Hong Kong’s pan-democracy camp slammed the city’s government following the arrest of seven opposition politicians on Nov. 1.
Police arrested them in connection with a May 8 scuffle, when pro-democracy and pro-Beijing lawmakers in the Legislative Council (LegCo), the city’s legislature, clashed over the appointment of the LegCo House committee chairperson. The committee vets bills and decides when to present them for a final vote.
Four of the arrested are current lawmakers: Wu Chi-wai, Andrew Wan, and Helena Wong of the Democratic Party, and Fernando Cheung of the Labour Party. The others are former lawmakers Ray Chan and Eddie Chu, and Labour Party chairman Steven Kwok. The latter previously served as a district councillor.
At a press conference on Nov. 1, the police said the arrests were for suspicion of committing two offenses under the LegCo’s Powers and Privileges Ordinance: “contempt” and “interference with members in the Legislative Council.”
The LegCo pro-democracy camp said in a statement, “We strongly condemn the totalitarian and indiscriminate arrests of the Government of the Hong Kong Special Administrative Region, to suppress the rights of legislators and citizens to protest.” They also demanded the immediate and unconditional release of those who were arrested.
Chaos ensued in May as pro-Beijing and pro-democracy lawmakers fought over who was the rightful leader of the committee. The latter had sought to delay a vote for the post, leading to a backlog of legislation that the camp feels will continue to increase Beijing’s control over the territory.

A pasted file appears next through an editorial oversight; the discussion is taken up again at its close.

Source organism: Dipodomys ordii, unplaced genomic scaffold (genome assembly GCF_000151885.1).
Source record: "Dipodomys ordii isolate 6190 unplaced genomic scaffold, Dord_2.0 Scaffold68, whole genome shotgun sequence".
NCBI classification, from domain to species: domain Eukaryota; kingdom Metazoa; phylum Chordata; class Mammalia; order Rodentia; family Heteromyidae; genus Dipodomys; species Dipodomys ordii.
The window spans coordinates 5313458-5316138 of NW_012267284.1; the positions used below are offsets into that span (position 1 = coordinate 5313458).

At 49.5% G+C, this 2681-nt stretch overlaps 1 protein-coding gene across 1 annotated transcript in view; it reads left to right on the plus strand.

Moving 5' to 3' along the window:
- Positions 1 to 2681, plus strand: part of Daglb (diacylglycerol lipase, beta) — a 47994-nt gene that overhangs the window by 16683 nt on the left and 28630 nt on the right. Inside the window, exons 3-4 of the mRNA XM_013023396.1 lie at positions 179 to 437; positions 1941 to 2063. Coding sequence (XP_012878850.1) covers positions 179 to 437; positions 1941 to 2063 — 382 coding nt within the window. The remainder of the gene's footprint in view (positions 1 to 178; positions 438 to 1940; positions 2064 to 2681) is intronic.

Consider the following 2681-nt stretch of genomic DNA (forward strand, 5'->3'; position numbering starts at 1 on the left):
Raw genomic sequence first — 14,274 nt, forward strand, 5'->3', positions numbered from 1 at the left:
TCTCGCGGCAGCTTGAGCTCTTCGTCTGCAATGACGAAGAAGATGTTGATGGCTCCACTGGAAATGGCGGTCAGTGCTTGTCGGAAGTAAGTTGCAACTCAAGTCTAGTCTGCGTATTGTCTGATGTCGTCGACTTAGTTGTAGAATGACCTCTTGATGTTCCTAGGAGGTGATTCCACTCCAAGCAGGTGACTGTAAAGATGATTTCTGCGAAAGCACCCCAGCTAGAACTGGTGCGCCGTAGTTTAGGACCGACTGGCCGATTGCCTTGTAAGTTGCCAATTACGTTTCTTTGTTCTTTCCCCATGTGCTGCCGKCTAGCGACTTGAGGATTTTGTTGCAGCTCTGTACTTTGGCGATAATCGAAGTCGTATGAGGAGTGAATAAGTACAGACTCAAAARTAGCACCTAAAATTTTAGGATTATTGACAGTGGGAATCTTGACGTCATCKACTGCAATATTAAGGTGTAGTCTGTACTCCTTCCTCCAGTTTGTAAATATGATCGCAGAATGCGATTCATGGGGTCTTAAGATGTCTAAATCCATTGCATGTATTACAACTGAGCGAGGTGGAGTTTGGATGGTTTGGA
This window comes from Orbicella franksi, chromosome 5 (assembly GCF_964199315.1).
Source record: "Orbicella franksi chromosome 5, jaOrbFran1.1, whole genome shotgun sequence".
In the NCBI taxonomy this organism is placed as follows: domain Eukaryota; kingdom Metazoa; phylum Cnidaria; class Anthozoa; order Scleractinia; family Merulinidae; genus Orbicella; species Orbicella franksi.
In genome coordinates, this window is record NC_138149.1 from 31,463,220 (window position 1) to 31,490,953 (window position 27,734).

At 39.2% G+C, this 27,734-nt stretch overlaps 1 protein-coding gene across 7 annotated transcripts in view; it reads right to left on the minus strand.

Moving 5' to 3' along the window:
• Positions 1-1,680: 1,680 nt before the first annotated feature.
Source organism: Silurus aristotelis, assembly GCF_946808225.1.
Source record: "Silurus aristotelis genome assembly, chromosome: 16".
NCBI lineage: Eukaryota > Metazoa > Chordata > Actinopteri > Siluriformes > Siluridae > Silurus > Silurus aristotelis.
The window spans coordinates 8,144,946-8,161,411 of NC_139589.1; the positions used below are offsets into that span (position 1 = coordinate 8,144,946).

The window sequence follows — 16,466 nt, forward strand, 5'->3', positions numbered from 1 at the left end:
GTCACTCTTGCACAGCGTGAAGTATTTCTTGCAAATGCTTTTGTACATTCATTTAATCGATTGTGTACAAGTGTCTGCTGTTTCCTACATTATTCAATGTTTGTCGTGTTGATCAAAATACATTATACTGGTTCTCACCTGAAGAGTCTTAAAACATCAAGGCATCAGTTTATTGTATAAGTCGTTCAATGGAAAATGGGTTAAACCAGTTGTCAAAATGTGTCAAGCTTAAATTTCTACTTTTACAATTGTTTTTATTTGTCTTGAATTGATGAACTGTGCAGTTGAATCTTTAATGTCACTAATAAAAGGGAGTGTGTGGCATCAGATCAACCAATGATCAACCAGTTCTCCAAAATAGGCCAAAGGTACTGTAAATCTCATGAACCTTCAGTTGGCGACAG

The pro-Beijing camp’s efforts to install one of their own to the position sparked a scuffle. Several pro-democracy lawmakers were dragged out by security guards. Wan, who was injured when he fell amid the scuffle, had to be carried out by paramedics.
The seven politicians, who were released on bail in late afternoon on Nov. 1, are due to appear in court on Nov. 5. Police said more arrests could be made in connection with the May 8 incident.
If found guilty, each of the two charges carries a maximum fine of HKD$10,000 ($1,290) and 12-months in prison, according to the ordinance.
Wu said at a press conference held by several pro-democracy lawmakers that police brought groundless charges” against them, and the move was aimed at frightening pan-democracy lawmakers, so they would be more careful in the choice of their words.
Wan questioned why the police pointed their fingers at pro-democracy lawmakers but not at politicians from the other side. He said the police should also hold pro-Beijing lawmakers accountable for contempt of the legislature.
Chan shared on his Twitter feed some footage from the May 8 incident captured by local media RTHK, in which pro-Beijing lawmaker Kwok Wai-keung is seen dragging him to the floor.
Cheung questioned why the police came to arrest him at his home at 7 a.m. with a search warrant, as what happened at LegCo that day was public for all to see.
A previous version of this article misrepresented the number of current or former lawmakers who were arrested. One of them, Steven Kwok, has never served as a lawmaker. The Epoch Times regrets the error.